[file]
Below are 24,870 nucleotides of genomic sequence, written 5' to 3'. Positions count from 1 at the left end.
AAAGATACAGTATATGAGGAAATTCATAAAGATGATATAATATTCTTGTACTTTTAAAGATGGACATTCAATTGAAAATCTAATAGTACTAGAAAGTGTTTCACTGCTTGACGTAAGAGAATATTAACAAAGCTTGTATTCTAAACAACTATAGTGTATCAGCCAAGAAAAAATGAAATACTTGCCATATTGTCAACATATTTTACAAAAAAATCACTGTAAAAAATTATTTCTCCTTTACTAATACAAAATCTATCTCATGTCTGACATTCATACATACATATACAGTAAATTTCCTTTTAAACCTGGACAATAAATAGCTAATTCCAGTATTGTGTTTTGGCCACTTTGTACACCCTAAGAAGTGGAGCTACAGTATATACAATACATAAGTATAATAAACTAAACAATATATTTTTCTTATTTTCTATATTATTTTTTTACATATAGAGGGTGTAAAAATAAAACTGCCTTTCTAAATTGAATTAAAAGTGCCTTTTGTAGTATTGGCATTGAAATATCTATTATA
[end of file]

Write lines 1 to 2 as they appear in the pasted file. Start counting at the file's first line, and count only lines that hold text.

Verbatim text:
Below are 24,870 nucleotides of genomic sequence, written 5' to 3'. Positions count from 1 at the left end.
AAAGATACAGTATATGAGGAAATTCATAAAGATGATATAATATTCTTGTACTTTTAAAGATGGACATTCAATTGAAAATCTAATAGTACTAGAAAGTGTTTCACTGCTTGACGTAAGAGAATATTAACAAAGCTTGTATTCTAAACAACTATAGTGTATCAGCCAAGAAAAAATGAAATACTTGCCATATTGTCAACATATTTTACAAAAAAATCACTGTAAAAAATTATTTCTCCTTTACTAATACAAAATCTATCTCATGTCTGACATTCATACATACATATACAGTAAATTTCCTTTTAAACCTGGACAATAAATAGCTAATTCCAGTATTGTGTTTTGGCCACTTTGTACACCCTAAGAAGTGGAGCTACAGTATATACAATACATAAGTATAATAAACTAAACAATATATTTTTCTTATTTTCTATATTATTTTTTTACATATAGAGGGTGTAAAAATAAAACTGCCTTTCTAAATTGAATTAAAAGTGCCTTTTGTAGTATTGGCATTGAAATATCTATTATA